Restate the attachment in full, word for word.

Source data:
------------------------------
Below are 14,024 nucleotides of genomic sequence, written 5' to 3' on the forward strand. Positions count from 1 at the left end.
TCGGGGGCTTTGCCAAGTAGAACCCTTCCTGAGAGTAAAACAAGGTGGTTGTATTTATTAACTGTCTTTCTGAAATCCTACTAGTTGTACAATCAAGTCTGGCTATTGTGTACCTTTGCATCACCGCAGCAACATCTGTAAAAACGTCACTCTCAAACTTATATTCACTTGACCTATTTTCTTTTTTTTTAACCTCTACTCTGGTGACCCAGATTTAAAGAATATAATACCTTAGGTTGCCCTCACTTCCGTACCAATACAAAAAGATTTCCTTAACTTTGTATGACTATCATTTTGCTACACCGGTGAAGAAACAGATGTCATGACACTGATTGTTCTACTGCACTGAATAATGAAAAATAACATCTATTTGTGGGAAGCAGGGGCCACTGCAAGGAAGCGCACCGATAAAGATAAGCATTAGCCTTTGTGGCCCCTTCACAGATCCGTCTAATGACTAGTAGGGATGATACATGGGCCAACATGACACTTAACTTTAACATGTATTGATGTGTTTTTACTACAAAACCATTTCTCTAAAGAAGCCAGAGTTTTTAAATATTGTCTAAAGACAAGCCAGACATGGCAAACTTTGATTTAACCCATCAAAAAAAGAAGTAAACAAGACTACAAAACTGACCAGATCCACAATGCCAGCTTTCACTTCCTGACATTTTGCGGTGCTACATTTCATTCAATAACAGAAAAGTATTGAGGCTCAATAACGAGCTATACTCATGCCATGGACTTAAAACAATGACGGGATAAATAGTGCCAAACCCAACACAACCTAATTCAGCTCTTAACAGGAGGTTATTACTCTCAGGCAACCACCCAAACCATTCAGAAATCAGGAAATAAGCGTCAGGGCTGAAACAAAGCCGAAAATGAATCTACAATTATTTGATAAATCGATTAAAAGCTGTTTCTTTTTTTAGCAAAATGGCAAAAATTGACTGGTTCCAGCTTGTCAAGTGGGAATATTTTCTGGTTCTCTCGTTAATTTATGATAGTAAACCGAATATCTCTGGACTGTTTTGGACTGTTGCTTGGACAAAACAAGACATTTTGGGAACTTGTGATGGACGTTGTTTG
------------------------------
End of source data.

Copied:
Below are 14,024 nucleotides of genomic sequence, written 5' to 3' on the forward strand. Positions count from 1 at the left end.
TCGGGGGCTTTGCCAAGTAGAACCCTTCCTGAGAGTAAAACAAGGTGGTTGTATTTATTAACTGTCTTTCTGAAATCCTACTAGTTGTACAATCAAGTCTGGCTATTGTGTACCTTTGCATCACCGCAGCAACATCTGTAAAAACGTCACTCTCAAACTTATATTCACTTGACCTATTTTCTTTTTTTTTAACCTCTACTCTGGTGACCCAGATTTAAAGAATATAATACCTTAGGTTGCCCTCACTTCCGTACCAATACAAAAAGATTTCCTTAACTTTGTATGACTATCATTTTGCTACACCGGTGAAGAAACAGATGTCATGACACTGATTGTTCTACTGCACTGAATAATGAAAAATAACATCTATTTGTGGGAAGCAGGGGCCACTGCAAGGAAGCGCACCGATAAAGATAAGCATTAGCCTTTGTGGCCCCTTCACAGATCCGTCTAATGACTAGTAGGGATGATACATGGGCCAACATGACACTTAACTTTAACATGTATTGATGTGTTTTTACTACAAAACCATTTCTCTAAAGAAGCCAGAGTTTTTAAATATTGTCTAAAGACAAGCCAGACATGGCAAACTTTGATTTAACCCATCAAAAAAAGAAGTAAACAAGACTACAAAACTGACCAGATCCACAATGCCAGCTTTCACTTCCTGACATTTTGCGGTGCTACATTTCATTCAATAACAGAAAAGTATTGAGGCTCAATAACGAGCTATACTCATGCCATGGACTTAAAACAATGACGGGATAAATAGTGCCAAACCCAACACAACCTAATTCAGCTCTTAACAGGAGGTTATTACTCTCAGGCAACCACCCAAACCATTCAGAAATCAGGAAATAAGCGTCAGGGCTGAAACAAAGCCGAAAATGAATCTACAATTATTTGATAAATCGATTAAAAGCTGTTTCTTTTTTTAGCAAAATGGCAAAAATTGACTGGTTCCAGCTTGTCAAGTGGGAATATTTTCTGGTTCTCTCGTTAATTTATGATAGTAAACCGAATATCTCTGGACTGTTTTGGACTGTTGCTTGGACAAAACAAGACATTTTGGGAACTTGTGATGGACGTTGTTTG